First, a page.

Emojis hold sway in ads of hedonic products: Study

It examined influence of emojis on consumer reaction to ads

Don’t write off that smiley face or other emojis as a simple text messaging tool. Including them in advertisements leads to higher purchase intentions and has a positive affect among consumers. This was one of the findings of a study titled ‘To emoji or not to emoji?’, which examined the influence of emojis on consumer reactions to advertising, and was recently published in the Journal of Business Research.

However, the paper has stated that the type of product moderates the “emoji-positive affect-purchase intentions link”.

Gopal Das, professor, Marketing, Indian Institute of Management Bangalore, who is one of the authors of the paper, said when consumers see an emoji in an ad for a hedonic product, it makes them feel happier.

Hedonic products are those associated with experimentation, enthusiasm, satisfaction, and pleasure, typically leading to emotional gratification. These could be gifts, entertainment products (films, books), and luxury and decorative products. Consumers said that when they felt happier, they are more likely to purchase the advertised product. Therefore, the paper stated that including emojis is more effective at promoting hedonic products than utilitarian ones.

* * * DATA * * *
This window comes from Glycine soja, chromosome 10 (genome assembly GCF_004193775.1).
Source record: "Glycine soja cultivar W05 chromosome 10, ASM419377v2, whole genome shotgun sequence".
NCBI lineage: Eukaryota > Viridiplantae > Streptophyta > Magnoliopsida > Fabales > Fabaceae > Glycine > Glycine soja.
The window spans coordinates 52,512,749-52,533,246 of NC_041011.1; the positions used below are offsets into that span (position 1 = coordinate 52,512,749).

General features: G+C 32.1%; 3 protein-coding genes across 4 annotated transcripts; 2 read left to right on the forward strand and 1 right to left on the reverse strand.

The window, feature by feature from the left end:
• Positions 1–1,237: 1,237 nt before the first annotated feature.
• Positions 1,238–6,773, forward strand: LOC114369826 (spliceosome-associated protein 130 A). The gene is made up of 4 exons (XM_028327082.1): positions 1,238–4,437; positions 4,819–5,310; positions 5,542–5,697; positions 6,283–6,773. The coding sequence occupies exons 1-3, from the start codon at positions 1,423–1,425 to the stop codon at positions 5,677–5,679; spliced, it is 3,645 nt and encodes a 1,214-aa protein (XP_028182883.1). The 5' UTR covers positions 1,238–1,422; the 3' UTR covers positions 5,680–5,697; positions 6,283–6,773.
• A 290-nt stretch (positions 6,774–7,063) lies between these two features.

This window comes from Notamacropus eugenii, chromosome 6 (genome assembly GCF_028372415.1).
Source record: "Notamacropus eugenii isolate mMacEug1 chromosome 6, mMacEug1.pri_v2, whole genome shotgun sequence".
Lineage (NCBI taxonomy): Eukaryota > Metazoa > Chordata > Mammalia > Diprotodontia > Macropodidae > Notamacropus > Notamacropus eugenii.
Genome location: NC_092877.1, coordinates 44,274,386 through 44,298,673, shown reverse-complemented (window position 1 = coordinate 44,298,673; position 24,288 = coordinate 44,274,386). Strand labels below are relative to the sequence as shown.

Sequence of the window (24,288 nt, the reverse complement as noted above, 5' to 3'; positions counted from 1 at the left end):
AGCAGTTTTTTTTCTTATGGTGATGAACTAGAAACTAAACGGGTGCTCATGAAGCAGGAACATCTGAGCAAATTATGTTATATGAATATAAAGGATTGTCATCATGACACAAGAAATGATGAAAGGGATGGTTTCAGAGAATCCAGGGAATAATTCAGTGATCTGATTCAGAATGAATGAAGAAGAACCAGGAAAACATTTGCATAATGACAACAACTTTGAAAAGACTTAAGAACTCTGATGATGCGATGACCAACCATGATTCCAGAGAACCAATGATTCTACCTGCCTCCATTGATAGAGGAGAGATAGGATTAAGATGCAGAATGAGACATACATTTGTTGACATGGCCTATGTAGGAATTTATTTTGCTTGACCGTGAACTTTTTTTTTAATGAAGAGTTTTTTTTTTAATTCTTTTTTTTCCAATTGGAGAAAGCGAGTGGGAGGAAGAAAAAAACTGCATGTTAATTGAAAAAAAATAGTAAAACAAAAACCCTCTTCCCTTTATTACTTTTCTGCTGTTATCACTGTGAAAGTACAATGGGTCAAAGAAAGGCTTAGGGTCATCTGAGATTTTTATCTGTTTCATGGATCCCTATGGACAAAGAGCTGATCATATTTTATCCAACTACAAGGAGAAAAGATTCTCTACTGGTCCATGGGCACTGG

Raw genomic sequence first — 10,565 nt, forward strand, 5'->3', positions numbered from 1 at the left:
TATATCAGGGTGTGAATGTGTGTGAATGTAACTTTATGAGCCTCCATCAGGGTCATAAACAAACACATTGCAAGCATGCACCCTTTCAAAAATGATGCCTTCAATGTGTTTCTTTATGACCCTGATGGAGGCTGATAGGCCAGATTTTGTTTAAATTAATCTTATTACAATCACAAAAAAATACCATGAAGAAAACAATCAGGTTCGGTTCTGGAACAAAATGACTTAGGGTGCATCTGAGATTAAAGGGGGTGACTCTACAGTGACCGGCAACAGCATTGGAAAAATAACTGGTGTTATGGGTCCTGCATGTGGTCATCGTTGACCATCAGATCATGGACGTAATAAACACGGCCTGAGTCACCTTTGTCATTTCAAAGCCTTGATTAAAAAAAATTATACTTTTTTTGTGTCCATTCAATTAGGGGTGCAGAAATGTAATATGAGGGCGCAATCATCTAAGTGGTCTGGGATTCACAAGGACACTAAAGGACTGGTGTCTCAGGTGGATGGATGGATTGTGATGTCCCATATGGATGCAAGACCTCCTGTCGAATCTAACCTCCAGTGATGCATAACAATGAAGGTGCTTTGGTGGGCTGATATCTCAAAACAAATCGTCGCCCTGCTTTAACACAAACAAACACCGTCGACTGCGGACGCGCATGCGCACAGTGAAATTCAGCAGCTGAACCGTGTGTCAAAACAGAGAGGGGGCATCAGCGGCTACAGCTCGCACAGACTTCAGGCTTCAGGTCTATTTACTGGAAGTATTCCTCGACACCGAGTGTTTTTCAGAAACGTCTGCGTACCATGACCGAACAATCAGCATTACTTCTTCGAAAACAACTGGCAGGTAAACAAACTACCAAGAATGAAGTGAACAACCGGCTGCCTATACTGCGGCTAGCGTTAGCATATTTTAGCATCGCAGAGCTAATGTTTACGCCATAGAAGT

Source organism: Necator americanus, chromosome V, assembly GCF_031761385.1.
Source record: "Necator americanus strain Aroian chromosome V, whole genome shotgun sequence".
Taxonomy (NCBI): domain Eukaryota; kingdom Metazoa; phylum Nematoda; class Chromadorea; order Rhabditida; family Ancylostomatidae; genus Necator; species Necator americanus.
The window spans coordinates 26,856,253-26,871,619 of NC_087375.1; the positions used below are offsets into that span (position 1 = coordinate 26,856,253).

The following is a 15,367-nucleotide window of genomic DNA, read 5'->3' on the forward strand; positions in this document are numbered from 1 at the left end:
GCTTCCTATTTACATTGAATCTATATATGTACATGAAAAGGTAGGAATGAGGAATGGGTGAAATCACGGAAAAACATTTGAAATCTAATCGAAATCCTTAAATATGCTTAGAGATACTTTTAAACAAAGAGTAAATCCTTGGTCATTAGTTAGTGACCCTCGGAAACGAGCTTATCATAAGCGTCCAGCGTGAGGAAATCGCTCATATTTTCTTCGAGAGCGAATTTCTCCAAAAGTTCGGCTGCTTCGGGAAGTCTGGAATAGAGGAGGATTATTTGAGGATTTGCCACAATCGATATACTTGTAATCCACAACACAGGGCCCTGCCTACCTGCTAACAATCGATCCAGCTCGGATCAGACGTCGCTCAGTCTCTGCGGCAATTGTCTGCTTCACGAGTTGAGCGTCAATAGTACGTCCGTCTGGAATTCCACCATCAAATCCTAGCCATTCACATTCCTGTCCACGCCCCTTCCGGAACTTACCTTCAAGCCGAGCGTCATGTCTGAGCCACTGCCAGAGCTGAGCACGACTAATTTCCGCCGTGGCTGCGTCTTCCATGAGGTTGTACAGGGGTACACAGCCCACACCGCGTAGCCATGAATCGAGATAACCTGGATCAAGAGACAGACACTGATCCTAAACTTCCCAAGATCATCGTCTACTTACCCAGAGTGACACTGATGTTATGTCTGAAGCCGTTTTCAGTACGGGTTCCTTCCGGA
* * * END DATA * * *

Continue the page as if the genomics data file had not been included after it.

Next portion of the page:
Utilitarian products are household staples such as food, insurance, basic clothing or household goods.

The authors showed 306 participants fictional ads and sought their response. One set of participants was asked questions in person and the rest were asked online.

Mr. Das’s advice to advertisers? “Use emojis to advertise your products, but make sure there is a good fit between the product that you are advertising and the emoji. If your product is hedonic and fun, the fit is probably good, and advertisers should definitely use them,” he said.

He, however, said that if the product is utilitarian and practical, the fit is less good. “Although there is no adverse effect on using emojis in ads for these types of products, there are no benefits,” he said, and suggested that other advertising techniques would probably be more effective.

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Printable version | Feb 22, 2020 11:16:48 PM |

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